I always forget that there’s a park close by that has a lake lined with cypress trees. In late fall the cypress trees turn orange before they lose their leaves and it’s a little bit of fall leaves that we get in central Florida. I stopped by Kapok Park in late November and missed the peak orange but caught it at the end. It was a cool morning out so it was a few minutes of feeling like fall season.
Panos taken with with my phone. I wished I had remembered to come a few weeks earlier.
This tree was pulled over during a storm several years ago. It’s still alive and many birds and critters live in it.
Birds on a wire. Crazy black hooded parakeets staring down at me.
Although we have butterflies all year round here in central Florida, they are rare to find in the winter. Now more are showing up since it was warming up in late February.
Skimming the surface, looking for snacks on the water.
I rarely see Cooper’s hawks. This one was hiding off the trail.
Always fun to see the turtles. People feed them here so they are not shy.
A northern parula signing his heart out.
Limpkin with a snack.
Off the boardwalk, taken with my phone.
After leaving Largo Nature Preserve in late February I stopped by Kapok Park on the way home. It was quiet and not many birds around. I had not been here in a long time. The small lake here is lined with cypress trees which turn orange in the fall. I always forget to come here to get pictures of them. By now all of the cypress trees are fully green again but I won’t be seeing them for a while.
Kapok Park is a good place to see hawks. They nest there in the summer and you can usually see several all year round. On this recent visit I saw 3. One landed on a branch in front of me and then flew down to the ground and got a bug.
You can always see limpkins here as well. They are very loud at this park. The one above was busy eating a hearty breakfast.
At first I thought this one was a juvenile due to his light color but I think he might be an adult with lighter feathers. Young limpkins stay pretty dark brown as they grow up.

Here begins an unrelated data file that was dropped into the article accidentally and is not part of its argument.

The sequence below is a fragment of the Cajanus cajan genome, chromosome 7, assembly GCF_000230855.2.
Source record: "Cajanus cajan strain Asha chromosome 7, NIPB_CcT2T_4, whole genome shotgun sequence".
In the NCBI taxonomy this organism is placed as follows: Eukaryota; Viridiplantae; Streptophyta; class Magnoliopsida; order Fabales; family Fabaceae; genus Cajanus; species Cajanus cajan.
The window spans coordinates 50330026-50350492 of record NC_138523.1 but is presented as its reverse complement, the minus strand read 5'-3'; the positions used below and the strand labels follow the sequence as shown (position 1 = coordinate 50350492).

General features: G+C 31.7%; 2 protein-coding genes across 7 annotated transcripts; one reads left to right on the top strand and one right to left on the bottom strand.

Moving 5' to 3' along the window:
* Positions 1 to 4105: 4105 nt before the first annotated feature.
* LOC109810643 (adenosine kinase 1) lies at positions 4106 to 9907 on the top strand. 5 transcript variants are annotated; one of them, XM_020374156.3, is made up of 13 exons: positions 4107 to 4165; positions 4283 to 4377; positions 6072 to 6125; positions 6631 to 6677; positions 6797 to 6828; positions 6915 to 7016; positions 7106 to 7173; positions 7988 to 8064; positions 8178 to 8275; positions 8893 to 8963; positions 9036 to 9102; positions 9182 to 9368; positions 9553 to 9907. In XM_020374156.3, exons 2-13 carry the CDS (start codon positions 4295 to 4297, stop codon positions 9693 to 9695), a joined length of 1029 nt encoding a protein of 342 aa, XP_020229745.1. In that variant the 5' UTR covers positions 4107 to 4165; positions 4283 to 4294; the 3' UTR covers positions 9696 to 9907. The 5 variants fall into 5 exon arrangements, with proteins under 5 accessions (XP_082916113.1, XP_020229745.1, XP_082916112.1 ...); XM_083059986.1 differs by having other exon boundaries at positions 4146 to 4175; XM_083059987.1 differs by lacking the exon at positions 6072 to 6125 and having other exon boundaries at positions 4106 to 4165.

I had not been to Kapok Park in over a year. Not much had changed at this tiny park in the middle of a neighborhood. There wasn’t many birds there. Every once in a while something fairly rare turns up here but not in a while. Just a bunch of herons there on my visit (Little blue, great blue and night).
The small lake is full of turtles and they always hang out at the boardwalk since people feed them.
I rarely see alligators there but they ARE there. Any lake in central Florida is going to have a gator hiding somewhere.
Tiny lizard I saw through the boardwalk.
Pretty plants near the lake.
Yes, these dogs are supposed to be on leashes but they were having so much fun and no one else was around early that morning. I wanted to run and play with them.
The lake at Kapok Park are full of turtles. People feed them and they come close to the boardwalk. Look at those fingernails!
A cute grebe shying away.
The red-winged blackbirds come close the boardwalk as well. Both a male and a female were posing for me.
Moorhens were taking a bath.
A rare sighting at this park. I found a lone purple gallinule under the boardwalk. I have never seen one here or even heard of one near the area.
Great blue heron flyby.
The big old trees at the park. It looks like one got blown over during a big storm. It looks like such a big strong tree. It’s hard to believe wind would knock that over.
On the way home I stopped by downtown Safety Harbor and could just barely make out a juvenile eagle on the cell tower.
Another tower close by had two babies (you can see only one in the picture). One of the parents was feeding them and the other parent was on a utility tower across the street. I’ve been keeping an eye on these nests for a while, swinging by there on the way home from work. It’s great to see these eagles raising families in this busy neighborhood.
I stopped by Kapok Park on the way home from work recently and did a quick walk around the park. I was hoping to see signs of the great horned owls but they either didn’t nest there this year or already nested and left.
One of the parents was sitting in a tree across from the babies.